Photo: David Anderson 

Local Information

New Zealand needs no introduction as a fly-fishing destination. It has a well-deserved reputation as one of the World’s best wild trout fisheries.

The South Island combines stunning scenic grandeur with crystal clear streams and presents unsurpassed sight-fishing for large brown trout in particular. Lakes throughout the South Island rate very highly with visitors from stillwater backgrounds.

The North Island’s reputation has been built around the rainbow fisheries of Taupo and Rotorua, particularly the winter spawning runs. But this is just part of the story, with summertime stream fishing and wilderness waters to rival the best in the South Island. Year round the options are endless.

Recommended Reading

There is a wealth of good fly-fishing literature from New Zealand with North Island writers including Douglas Stewart, John Parsons, Bryn Hammond and Keith Draper. The South Island’s literature includes books by Tony Orman, Graeme Marshall, Les Hill, Mike Weddell and Robert Bragg.

As a starting point the best books to consult include Norman Marsh’s Trout Stream Insects of New Zealand (1983); the anthologies by Parsons and Hammond – New Zealand’s Treasury of Trout and Salmon (1989), and One Hundred Years of Trout Fishing in New Zealand (1999) – and Hammond’s book The New Zealand Encyclopaedia of Fly Fishing (1988).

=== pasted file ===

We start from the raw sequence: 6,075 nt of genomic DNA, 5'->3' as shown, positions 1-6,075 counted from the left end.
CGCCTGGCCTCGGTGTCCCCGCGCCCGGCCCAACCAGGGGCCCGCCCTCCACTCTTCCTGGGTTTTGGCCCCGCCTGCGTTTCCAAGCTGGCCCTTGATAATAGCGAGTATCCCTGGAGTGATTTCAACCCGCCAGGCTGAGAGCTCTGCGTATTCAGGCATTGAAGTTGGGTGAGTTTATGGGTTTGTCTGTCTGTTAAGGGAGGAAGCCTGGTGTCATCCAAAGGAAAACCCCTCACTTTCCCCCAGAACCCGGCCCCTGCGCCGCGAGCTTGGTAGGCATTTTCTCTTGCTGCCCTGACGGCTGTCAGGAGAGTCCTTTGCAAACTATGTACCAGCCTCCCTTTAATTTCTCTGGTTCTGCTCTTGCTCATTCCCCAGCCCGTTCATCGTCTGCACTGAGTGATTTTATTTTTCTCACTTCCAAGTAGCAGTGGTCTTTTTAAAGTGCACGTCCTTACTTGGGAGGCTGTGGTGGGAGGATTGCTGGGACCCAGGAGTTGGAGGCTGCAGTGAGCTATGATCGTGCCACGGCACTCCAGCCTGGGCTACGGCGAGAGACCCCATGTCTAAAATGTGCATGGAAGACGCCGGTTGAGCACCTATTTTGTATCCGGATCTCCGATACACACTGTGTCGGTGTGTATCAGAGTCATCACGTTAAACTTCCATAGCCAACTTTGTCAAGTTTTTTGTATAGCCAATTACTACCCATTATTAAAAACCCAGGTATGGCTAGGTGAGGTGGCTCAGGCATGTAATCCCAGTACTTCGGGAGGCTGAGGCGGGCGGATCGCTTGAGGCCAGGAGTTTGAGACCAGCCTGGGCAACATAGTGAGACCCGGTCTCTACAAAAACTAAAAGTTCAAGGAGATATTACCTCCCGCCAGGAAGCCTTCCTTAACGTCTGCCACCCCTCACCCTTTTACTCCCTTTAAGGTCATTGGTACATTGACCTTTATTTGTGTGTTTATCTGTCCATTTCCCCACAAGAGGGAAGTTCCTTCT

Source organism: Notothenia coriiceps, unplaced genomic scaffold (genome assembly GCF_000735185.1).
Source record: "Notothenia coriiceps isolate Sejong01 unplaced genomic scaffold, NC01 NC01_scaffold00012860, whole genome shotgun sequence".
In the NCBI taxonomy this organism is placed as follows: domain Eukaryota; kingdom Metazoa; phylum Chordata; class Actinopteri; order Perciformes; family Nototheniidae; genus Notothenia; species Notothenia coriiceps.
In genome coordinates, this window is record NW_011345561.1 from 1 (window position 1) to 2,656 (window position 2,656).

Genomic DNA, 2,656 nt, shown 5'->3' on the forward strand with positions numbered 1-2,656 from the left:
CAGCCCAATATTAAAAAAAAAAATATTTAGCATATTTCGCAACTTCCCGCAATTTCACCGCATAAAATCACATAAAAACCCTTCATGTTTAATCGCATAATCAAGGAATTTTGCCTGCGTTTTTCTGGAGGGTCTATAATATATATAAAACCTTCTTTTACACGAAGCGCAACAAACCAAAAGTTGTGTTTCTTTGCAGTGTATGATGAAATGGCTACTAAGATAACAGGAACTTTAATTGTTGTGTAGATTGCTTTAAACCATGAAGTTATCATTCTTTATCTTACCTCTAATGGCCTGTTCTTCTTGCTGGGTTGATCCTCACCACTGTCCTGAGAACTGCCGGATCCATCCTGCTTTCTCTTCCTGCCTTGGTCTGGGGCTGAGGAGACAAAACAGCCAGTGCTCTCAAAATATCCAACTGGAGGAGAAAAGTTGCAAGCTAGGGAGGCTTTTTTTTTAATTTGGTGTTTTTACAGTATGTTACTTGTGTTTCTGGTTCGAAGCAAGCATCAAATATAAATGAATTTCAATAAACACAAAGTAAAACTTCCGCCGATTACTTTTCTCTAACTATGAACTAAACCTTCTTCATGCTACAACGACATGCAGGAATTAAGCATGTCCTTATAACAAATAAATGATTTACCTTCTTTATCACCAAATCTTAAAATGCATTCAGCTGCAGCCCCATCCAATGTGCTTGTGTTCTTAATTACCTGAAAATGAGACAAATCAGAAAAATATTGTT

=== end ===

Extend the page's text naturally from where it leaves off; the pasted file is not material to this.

The Artful Science of Trout Fishing (2005), by John Hayes and Les Hill makes compulsory NZ reading. Likewise New Zealand’s Best Trout Flies (2006), and John Kent’s South Island Trout Fishing Guide and North Island Trout Fishing Guide. Rob Sloane’s book Fifty Places To Fish Before You Die (2006), includes more than 20 prime New Zealand fly-fishing destinations.

Dave Witherow’s book Open Season gives some insightful thoughts on New Zealand angling, and the DVDs Stealth With a Fly and The Source—New Zealand will give plenty of inspiration. All available from the FlyLife website shop.




Take precautions to prevent the spread of Dydimo, regardless of perceived risk.
No waterway can be guaranteed as Didymo-free.

Didymosphenia geminata is an unwanted organism under the New Zealand Biosecurity Act 1993.  It is an offence to knowingly spread an unwanted organism with penalties of up to 5 years imprisonment and/or a fine of up to $100,000. Please visit New Zealand Biosecurity for fact sheets and up-to-date information.